Documenting Decay: Seeing Art in Street Layers of Detritus

Street photographer Vinny Cornelli joins Brooklyn Street Art today to contribute his voice to the dialogue of the street, in what we hope will be an ongoing conversation.

© Vincent Cornelli

© Vincent Cornelli

An enthusiastic traveler and documenter, with his images Vinny reveals an inner world that lies behind the camera; affecting his choices of subjects and how he frames them.

© Vincent Cornelli

© Vincent Cornelli

In addition to shooting street art, he specializes in something he calls street layers; those accumulated overlapping stratum of posters and wheatpastes common on abandoned buildings and work-sites, layers of paper torn back to reveal the inside guts of the street and it’s history.  Part collage, part archeology, the resulting street layers are finished presentations in his view, as much as they are one more ethereal moment in street history.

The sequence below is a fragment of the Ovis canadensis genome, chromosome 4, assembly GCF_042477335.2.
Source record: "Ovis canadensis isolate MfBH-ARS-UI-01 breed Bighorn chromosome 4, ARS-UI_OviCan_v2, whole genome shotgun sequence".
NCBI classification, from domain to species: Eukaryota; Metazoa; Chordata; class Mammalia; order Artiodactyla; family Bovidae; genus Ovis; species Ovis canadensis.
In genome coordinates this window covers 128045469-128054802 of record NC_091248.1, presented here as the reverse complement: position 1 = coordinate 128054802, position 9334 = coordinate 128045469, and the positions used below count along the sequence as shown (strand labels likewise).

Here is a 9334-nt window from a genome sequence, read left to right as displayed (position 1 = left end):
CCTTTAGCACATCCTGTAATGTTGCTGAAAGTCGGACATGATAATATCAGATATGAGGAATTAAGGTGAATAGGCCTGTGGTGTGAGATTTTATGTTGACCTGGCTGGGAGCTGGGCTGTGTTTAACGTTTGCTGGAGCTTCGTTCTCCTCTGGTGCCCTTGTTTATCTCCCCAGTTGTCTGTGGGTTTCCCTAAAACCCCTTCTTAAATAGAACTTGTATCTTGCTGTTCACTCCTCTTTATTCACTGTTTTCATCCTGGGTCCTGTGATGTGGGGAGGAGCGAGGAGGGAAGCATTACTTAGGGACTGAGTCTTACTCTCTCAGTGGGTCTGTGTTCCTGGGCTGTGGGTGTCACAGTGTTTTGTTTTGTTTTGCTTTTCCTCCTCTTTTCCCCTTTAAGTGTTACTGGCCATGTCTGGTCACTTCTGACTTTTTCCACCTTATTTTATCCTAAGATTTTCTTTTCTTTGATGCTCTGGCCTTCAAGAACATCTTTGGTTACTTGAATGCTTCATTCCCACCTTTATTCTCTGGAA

© Vincent Cornelli

© Vincent Cornelli

This week is the first of a two-part photo essay by Cornelli focusing on one of New York’s more recently famous addresses in street art’s oeuvre.  Before it became a celebrated event space, this location was one of the destinations regularly visited by myriad street artists.

© Vincent Cornelli
© Vincent Cornelli

As is often the case, it was also an urban scene of neglect and, in Vinny’s eye, beautiful decay.  Vinny takes this first opportunity to talk to BSA’s readers in these, some of his first contemplative images of the street early in this decade.

© Vincent Cornelli

© Vincent Cornelli

To veterans of New York’s street art scene, see if you can identify the location, and drop us a line.

Next week Vinny shows us what it looked like when street artist’s took it over formally.

© Vincent Cornelli

© Vincent Cornelli

© Vincent Cornelli

© Vincent Cornelli

© Vincent Cornelli

© Vincent Cornelli

© Vincent Cornelli

© Vincent Cornelli

Vincent Cornelli

© Vincent Cornelli

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© Vincent Cornelli

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